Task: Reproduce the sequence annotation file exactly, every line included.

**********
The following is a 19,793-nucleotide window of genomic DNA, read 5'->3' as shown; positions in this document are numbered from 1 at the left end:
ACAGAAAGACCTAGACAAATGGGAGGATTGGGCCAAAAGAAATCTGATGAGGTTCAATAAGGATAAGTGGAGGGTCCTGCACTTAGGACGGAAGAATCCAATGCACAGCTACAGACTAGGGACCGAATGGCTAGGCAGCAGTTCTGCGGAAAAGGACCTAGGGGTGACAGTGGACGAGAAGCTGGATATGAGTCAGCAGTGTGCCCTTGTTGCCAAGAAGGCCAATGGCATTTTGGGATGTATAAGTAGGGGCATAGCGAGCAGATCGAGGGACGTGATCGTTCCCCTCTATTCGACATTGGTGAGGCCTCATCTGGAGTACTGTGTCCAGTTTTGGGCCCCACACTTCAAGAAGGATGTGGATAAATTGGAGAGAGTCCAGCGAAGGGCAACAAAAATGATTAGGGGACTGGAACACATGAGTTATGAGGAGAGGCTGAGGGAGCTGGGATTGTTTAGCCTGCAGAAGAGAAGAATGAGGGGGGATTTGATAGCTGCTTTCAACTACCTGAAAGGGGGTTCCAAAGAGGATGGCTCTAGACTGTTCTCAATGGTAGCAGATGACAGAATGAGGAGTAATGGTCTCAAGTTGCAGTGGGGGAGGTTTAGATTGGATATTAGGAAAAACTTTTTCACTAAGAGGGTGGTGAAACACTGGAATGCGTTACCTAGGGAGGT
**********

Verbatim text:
The following is a 19,793-nucleotide window of genomic DNA, read 5'->3' as shown; positions in this document are numbered from 1 at the left end:
ACAGAAAGACCTAGACAAATGGGAGGATTGGGCCAAAAGAAATCTGATGAGGTTCAATAAGGATAAGTGGAGGGTCCTGCACTTAGGACGGAAGAATCCAATGCACAGCTACAGACTAGGGACCGAATGGCTAGGCAGCAGTTCTGCGGAAAAGGACCTAGGGGTGACAGTGGACGAGAAGCTGGATATGAGTCAGCAGTGTGCCCTTGTTGCCAAGAAGGCCAATGGCATTTTGGGATGTATAAGTAGGGGCATAGCGAGCAGATCGAGGGACGTGATCGTTCCCCTCTATTCGACATTGGTGAGGCCTCATCTGGAGTACTGTGTCCAGTTTTGGGCCCCACACTTCAAGAAGGATGTGGATAAATTGGAGAGAGTCCAGCGAAGGGCAACAAAAATGATTAGGGGACTGGAACACATGAGTTATGAGGAGAGGCTGAGGGAGCTGGGATTGTTTAGCCTGCAGAAGAGAAGAATGAGGGGGGATTTGATAGCTGCTTTCAACTACCTGAAAGGGGGTTCCAAAGAGGATGGCTCTAGACTGTTCTCAATGGTAGCAGATGACAGAATGAGGAGTAATGGTCTCAAGTTGCAGTGGGGGAGGTTTAGATTGGATATTAGGAAAAACTTTTTCACTAAGAGGGTGGTGAAACACTGGAATGCGTTACCTAGGGAGGT